This Day in History – January 26 – Hijinx, Humor, and Insight


NewsWhistle is pleased to feature Gary Jenneke’s “This Day In History” column.

You can read the original at Gary’s THIS DAY IN HISTORY blog — or scroll down to enjoy Gary’s unique look at life’s comings and goings.




1808 – Rum Rebellion.

This insurrection took place in New South Wales, Australia. In the late 18th century New South Wales (NSW) had been established by England as a penal colony. The NSW Corps was formed to maintain control. Coin was in short supply, so rum was used as a means of exchange and barter. The NSW Corps controlled the rum trade. A new governor, William Bligh, was installed in 1806 with orders to end that practice. Bligh was a man known for his integrity, short fuse, and intemperate language. This was the famous Bligh who had captained the HMS Bounty. He brought that same inflexibility to NWS. He ordered that rum no longer be used for barter and began destroying stills. The Corps rose up, jailed Bligh, and ruled NSW for two years. In 1810 Bligh was released, the Corps returned to England, and its leaders were dismissed from service and banned from NSW.

More about power and control, the rebellion had little to do over rum. It wasn’t until decades later, when a book was written about it ,that it even became known as the Rum Rebellion. That may have had more to do with alliteration than fact.

Bligh was from that cut of naval officers who believed that floggings somehow improved morale. Didn’t work on the Bounty and didn’t work in New South Wales.


1913 – Jim Thorpe stripped of Olympic Gold Medals.

Thorpe, a Native American of the Sac and Fox Nation, won two gold medals at the 1912 Olympics in Stockholm, Sweden. He won the Pentathlon and the Decathlon wearing mismatched shoes, one of which he had found in a trash can, because his own had been misplaced. The King of Sweden, in presenting him the medals, said, “You, sir, are the greatest athlete in the world.” Six months later it was discovered that Thorpe had been paid to play minor league baseball. That made him a professional and only amateurs could compete in the Olympics so he had to give up the medals. At the time many amateur athletes, using aliases, played professional sports. (See November 27th post about Johnny Blood.) In his naivety, Thorpe used his own name and it cost him.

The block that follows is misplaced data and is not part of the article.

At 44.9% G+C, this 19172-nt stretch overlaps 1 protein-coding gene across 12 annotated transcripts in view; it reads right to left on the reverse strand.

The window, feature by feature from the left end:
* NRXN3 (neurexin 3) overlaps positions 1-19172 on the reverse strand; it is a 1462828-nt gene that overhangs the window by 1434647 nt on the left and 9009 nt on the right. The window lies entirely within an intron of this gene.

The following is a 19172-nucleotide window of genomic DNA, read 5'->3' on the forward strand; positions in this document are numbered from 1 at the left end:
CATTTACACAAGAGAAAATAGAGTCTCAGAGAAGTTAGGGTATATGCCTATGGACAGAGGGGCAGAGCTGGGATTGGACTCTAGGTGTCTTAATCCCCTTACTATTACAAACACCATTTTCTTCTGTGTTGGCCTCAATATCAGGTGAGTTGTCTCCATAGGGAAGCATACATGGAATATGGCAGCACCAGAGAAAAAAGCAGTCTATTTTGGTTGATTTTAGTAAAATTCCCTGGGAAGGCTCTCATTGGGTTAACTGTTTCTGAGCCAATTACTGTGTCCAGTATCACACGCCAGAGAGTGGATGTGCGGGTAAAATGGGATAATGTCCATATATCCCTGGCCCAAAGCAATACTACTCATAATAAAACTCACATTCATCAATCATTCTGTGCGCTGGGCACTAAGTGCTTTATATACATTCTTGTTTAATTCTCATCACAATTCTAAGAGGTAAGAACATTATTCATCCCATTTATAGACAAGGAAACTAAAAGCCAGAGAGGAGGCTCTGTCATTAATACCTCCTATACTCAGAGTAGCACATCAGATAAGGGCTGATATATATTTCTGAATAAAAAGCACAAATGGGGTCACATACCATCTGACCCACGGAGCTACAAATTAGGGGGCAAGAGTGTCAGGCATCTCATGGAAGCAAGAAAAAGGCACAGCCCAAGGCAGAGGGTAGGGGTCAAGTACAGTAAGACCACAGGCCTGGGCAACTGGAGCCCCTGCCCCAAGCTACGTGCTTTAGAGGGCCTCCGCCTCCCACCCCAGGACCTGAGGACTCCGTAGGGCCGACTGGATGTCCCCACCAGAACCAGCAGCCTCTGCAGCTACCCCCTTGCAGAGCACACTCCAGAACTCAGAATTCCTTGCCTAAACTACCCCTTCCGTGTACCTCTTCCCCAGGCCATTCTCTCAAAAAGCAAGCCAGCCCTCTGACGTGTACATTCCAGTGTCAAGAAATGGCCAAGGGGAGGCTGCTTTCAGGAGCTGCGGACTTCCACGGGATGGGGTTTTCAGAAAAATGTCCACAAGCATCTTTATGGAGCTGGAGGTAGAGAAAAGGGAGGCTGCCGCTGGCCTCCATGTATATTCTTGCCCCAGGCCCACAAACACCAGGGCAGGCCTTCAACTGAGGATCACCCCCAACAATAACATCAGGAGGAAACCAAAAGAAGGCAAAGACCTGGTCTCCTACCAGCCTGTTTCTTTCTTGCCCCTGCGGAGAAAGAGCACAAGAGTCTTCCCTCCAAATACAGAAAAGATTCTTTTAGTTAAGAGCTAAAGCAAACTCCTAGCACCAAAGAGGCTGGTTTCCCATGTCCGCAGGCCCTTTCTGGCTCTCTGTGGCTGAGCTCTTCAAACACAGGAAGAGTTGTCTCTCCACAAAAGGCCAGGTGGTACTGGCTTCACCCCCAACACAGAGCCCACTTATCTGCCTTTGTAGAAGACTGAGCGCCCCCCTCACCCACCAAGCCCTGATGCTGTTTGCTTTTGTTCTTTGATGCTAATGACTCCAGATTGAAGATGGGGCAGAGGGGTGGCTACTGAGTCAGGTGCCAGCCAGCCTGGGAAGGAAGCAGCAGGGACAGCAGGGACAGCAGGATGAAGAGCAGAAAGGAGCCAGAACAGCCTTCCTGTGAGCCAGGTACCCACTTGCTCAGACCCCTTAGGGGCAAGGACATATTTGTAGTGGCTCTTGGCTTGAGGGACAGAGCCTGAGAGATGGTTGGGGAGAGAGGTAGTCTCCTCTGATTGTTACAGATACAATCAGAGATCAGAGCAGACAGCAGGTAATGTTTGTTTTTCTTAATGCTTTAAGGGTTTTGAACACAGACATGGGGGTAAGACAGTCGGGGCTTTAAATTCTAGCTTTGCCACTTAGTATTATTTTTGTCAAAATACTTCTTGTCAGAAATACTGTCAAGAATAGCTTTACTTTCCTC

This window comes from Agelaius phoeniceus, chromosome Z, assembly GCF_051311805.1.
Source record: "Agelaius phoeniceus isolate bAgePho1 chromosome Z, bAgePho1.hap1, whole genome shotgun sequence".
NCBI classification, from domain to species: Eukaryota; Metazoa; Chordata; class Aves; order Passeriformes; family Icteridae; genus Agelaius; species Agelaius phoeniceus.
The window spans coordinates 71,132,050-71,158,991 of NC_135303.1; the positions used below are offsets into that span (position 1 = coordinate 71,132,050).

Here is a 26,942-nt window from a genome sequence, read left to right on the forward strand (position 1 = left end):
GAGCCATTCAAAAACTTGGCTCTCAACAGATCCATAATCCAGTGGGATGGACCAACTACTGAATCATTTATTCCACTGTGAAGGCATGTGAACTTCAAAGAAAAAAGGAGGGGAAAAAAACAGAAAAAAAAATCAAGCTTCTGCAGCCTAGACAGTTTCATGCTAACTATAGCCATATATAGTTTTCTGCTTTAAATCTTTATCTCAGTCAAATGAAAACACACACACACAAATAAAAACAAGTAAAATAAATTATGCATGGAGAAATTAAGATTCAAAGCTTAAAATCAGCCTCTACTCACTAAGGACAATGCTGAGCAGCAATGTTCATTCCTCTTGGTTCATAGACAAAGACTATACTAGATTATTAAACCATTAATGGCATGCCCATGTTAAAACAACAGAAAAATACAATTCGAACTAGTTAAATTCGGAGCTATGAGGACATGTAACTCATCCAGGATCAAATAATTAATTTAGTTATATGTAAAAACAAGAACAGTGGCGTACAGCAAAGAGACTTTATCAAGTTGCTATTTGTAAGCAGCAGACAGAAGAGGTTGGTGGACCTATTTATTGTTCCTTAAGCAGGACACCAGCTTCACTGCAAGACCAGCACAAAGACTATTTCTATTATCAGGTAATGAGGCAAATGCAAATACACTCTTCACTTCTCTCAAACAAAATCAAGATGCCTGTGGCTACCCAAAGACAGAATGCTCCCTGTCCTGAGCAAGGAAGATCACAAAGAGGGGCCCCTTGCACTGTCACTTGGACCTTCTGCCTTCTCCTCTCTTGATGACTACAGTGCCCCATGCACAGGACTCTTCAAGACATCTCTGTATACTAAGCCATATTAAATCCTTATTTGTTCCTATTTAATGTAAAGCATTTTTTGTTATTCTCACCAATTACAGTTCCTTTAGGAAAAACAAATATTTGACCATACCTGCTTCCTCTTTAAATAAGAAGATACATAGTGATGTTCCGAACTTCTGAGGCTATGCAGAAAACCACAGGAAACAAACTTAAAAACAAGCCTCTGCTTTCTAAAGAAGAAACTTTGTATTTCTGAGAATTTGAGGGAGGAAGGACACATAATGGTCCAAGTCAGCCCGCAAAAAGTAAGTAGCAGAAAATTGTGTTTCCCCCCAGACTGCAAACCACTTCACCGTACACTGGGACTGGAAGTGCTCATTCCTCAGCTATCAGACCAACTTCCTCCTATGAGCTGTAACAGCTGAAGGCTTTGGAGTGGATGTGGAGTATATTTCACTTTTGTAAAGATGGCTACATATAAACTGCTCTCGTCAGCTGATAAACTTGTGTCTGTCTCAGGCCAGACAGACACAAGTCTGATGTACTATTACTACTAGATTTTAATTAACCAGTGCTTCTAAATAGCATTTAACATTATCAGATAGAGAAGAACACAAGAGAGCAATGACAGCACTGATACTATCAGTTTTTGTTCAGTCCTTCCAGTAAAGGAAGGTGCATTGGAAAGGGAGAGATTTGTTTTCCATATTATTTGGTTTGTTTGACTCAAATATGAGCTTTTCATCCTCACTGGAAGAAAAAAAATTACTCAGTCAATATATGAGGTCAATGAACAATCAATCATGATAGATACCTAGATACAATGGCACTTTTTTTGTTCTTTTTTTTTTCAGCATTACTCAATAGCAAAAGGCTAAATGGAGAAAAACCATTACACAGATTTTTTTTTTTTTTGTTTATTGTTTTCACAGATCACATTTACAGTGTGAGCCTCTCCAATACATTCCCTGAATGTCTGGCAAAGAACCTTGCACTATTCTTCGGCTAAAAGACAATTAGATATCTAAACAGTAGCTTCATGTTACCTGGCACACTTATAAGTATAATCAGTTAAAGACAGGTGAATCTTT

Seventy years later the medals were restored. It would have happened sooner but Avery Brundage, Chairman of the International Olympic Committee for many years, stood in the way. Brundage had competed in the 1912 Olympics in the Pentathlon and Decathlon and was beaten badly by Thorpe. This was written in “In Olympic circles, Brundage is infamous for his racism, sexism, and anti-Semitism.”

So, in denying Thorpe the return of his medals, was Brundage acting on principle, standing behind racism, or simply a sore loser?


1942 – 1st American combat troops step ashore in Europe.

Two ships, the HMTS Strathaird and the USAT Chateau Thierry docked in Belfast, Northern Ireland. From them troops and nurses from the 34th Division came ashore. The first American combat soldier to step foot in Europe was William Henke of Hutchinson, Minnesota. Interviewed years later, he said he hadn’t tried to be the first, he just happened to be standing close to where the gangplank was lowered, walked down it, and the next thing he knew flashbulbs were going off.

Hutchinson is about twenty miles from my home town so after listening to the interview I asked my mother if she knew him. She did, she remembered as a young woman dancing with him at polka dances in the area. After the war Henke operated a diner on the main street of Hutchinson.



1923 – Anne Jeffreys.